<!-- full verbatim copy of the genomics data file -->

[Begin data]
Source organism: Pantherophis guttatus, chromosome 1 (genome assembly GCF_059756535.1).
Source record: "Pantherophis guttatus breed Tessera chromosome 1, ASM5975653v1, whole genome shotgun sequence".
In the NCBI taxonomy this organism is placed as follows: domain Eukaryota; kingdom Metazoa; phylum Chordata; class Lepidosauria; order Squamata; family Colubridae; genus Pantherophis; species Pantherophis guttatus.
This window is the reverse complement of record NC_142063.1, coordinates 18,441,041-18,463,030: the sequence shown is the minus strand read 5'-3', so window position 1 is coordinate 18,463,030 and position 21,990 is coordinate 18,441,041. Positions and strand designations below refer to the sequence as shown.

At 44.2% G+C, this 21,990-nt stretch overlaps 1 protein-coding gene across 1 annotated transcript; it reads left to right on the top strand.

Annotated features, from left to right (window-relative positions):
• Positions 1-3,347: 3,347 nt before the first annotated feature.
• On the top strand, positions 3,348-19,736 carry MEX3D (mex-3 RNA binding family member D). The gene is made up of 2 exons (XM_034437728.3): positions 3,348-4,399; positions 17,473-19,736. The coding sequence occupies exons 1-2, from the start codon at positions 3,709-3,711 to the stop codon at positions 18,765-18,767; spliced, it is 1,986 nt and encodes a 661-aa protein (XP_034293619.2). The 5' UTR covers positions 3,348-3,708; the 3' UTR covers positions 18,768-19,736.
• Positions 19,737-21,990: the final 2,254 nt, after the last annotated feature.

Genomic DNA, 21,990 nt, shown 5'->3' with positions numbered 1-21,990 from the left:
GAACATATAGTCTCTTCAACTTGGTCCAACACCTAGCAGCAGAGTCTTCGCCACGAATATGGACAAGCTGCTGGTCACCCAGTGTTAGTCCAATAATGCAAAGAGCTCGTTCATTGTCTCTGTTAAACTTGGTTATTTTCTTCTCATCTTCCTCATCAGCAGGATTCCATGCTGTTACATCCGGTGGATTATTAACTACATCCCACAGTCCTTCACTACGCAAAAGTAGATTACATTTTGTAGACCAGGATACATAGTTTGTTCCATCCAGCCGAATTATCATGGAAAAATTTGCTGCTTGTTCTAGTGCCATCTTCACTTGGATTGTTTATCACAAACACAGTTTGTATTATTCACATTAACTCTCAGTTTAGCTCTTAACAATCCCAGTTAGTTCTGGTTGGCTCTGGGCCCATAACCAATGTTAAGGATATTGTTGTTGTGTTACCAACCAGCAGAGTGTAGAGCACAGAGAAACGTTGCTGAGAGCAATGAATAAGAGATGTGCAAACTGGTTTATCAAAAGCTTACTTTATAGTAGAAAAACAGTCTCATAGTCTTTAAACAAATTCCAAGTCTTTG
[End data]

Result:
Source organism: Pantherophis guttatus, chromosome 1 (genome assembly GCF_059756535.1).
Source record: "Pantherophis guttatus breed Tessera chromosome 1, ASM5975653v1, whole genome shotgun sequence".
In the NCBI taxonomy this organism is placed as follows: domain Eukaryota; kingdom Metazoa; phylum Chordata; class Lepidosauria; order Squamata; family Colubridae; genus Pantherophis; species Pantherophis guttatus.
This window is the reverse complement of record NC_142063.1, coordinates 18,441,041-18,463,030: the sequence shown is the minus strand read 5'-3', so window position 1 is coordinate 18,463,030 and position 21,990 is coordinate 18,441,041. Positions and strand designations below refer to the sequence as shown.

At 44.2% G+C, this 21,990-nt stretch overlaps 1 protein-coding gene across 1 annotated transcript; it reads left to right on the top strand.

Annotated features, from left to right (window-relative positions):
• Positions 1-3,347: 3,347 nt before the first annotated feature.
• On the top strand, positions 3,348-19,736 carry MEX3D (mex-3 RNA binding family member D). The gene is made up of 2 exons (XM_034437728.3): positions 3,348-4,399; positions 17,473-19,736. The coding sequence occupies exons 1-2, from the start codon at positions 3,709-3,711 to the stop codon at positions 18,765-18,767; spliced, it is 1,986 nt and encodes a 661-aa protein (XP_034293619.2). The 5' UTR covers positions 3,348-3,708; the 3' UTR covers positions 18,768-19,736.
• Positions 19,737-21,990: the final 2,254 nt, after the last annotated feature.

Genomic DNA, 21,990 nt, shown 5'->3' with positions numbered 1-21,990 from the left:
GAACATATAGTCTCTTCAACTTGGTCCAACACCTAGCAGCAGAGTCTTCGCCACGAATATGGACAAGCTGCTGGTCACCCAGTGTTAGTCCAATAATGCAAAGAGCTCGTTCATTGTCTCTGTTAAACTTGGTTATTTTCTTCTCATCTTCCTCATCAGCAGGATTCCATGCTGTTACATCCGGTGGATTATTAACTACATCCCACAGTCCTTCACTACGCAAAAGTAGATTACATTTTGTAGACCAGGATACATAGTTTGTTCCATCCAGCCGAATTATCATGGAAAAATTTGCTGCTTGTTCTAGTGCCATCTTCACTTGGATTGTTTATCACAAACACAGTTTGTATTATTCACATTAACTCTCAGTTTAGCTCTTAACAATCCCAGTTAGTTCTGGTTGGCTCTGGGCCCATAACCAATGTTAAGGATATTGTTGTTGTGTTACCAACCAGCAGAGTGTAGAGCACAGAGAAACGTTGCTGAGAGCAATGAATAAGAGATGTGCAAACTGGTTTATCAAAAGCTTACTTTATAGTAGAAAAACAGTCTCATAGTCTTTAAACAAATTCCAAGTCTTTG